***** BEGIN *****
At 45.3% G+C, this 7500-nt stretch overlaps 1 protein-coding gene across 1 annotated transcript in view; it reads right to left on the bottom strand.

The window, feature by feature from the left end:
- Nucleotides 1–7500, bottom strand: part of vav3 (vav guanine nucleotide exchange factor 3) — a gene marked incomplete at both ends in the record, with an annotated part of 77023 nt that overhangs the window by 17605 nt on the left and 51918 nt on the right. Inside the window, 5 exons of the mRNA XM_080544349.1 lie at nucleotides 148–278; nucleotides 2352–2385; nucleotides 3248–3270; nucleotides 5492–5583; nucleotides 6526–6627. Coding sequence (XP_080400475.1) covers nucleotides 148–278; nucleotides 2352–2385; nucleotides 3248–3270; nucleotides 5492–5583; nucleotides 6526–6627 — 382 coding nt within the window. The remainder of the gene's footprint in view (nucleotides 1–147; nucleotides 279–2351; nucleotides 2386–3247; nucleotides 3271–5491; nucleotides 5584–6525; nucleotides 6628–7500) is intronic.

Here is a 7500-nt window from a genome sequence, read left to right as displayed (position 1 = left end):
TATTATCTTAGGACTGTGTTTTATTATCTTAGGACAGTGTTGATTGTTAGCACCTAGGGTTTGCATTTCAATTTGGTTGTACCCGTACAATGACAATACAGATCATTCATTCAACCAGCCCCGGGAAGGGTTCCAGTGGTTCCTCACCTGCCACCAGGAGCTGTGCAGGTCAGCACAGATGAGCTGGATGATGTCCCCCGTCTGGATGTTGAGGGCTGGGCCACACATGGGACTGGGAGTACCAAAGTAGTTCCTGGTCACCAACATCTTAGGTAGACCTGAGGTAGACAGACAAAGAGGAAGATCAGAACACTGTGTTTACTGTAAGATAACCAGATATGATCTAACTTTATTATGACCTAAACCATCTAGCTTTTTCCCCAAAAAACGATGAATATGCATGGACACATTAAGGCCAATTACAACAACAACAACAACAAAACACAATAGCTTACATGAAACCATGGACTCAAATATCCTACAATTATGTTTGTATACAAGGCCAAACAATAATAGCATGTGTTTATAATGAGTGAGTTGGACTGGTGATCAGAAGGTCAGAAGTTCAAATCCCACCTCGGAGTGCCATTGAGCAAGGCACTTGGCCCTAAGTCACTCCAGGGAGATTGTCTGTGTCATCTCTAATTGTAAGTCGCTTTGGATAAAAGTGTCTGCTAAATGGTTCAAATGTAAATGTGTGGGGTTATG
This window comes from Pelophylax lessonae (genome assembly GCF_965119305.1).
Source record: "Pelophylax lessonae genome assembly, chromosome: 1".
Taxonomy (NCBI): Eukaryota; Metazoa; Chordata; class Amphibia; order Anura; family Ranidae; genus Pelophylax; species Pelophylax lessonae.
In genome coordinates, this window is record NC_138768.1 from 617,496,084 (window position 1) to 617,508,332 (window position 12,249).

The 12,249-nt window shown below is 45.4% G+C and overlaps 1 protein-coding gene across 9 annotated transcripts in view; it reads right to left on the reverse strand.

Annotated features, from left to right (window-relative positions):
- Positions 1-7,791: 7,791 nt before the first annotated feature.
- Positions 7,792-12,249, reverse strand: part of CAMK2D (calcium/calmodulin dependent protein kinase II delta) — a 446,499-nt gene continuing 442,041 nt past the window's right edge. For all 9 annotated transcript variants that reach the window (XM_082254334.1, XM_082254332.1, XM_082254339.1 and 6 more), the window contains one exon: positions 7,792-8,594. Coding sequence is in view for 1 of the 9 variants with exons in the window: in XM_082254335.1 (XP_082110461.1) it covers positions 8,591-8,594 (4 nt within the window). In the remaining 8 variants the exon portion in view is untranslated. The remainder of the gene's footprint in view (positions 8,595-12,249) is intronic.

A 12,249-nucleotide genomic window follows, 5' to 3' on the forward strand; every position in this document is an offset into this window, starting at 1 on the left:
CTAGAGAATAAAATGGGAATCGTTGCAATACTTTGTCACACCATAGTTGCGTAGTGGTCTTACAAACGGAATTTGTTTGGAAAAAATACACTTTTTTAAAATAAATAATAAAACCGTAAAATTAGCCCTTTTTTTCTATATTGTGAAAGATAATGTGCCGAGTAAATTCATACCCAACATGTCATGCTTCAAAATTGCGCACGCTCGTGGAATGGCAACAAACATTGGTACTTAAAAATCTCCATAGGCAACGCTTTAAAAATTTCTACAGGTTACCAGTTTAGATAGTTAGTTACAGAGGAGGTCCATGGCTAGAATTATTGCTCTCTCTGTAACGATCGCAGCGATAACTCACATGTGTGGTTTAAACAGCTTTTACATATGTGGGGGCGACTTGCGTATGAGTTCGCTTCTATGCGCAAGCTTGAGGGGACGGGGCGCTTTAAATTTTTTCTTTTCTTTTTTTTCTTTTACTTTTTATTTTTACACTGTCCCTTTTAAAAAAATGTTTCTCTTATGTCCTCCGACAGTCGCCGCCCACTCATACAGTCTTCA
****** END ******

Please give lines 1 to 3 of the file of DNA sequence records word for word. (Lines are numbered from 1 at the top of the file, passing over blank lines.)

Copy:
At 45.3% G+C, this 7500-nt stretch overlaps 1 protein-coding gene across 1 annotated transcript in view; it reads right to left on the bottom strand.

The window, feature by feature from the left end:
- Nucleotides 1–7500, bottom strand: part of vav3 (vav guanine nucleotide exchange factor 3) — a gene marked incomplete at both ends in the record, with an annotated part of 77023 nt that overhangs the window by 17605 nt on the left and 51918 nt on the right. Inside the window, 5 exons of the mRNA XM_080544349.1 lie at nucleotides 148–278; nucleotides 2352–2385; nucleotides 3248–3270; nucleotides 5492–5583; nucleotides 6526–6627. Coding sequence (XP_080400475.1) covers nucleotides 148–278; nucleotides 2352–2385; nucleotides 3248–3270; nucleotides 5492–5583; nucleotides 6526–6627 — 382 coding nt within the window. The remainder of the gene's footprint in view (nucleotides 1–147; nucleotides 279–2351; nucleotides 2386–3247; nucleotides 3271–5491; nucleotides 5584–6525; nucleotides 6628–7500) is intronic.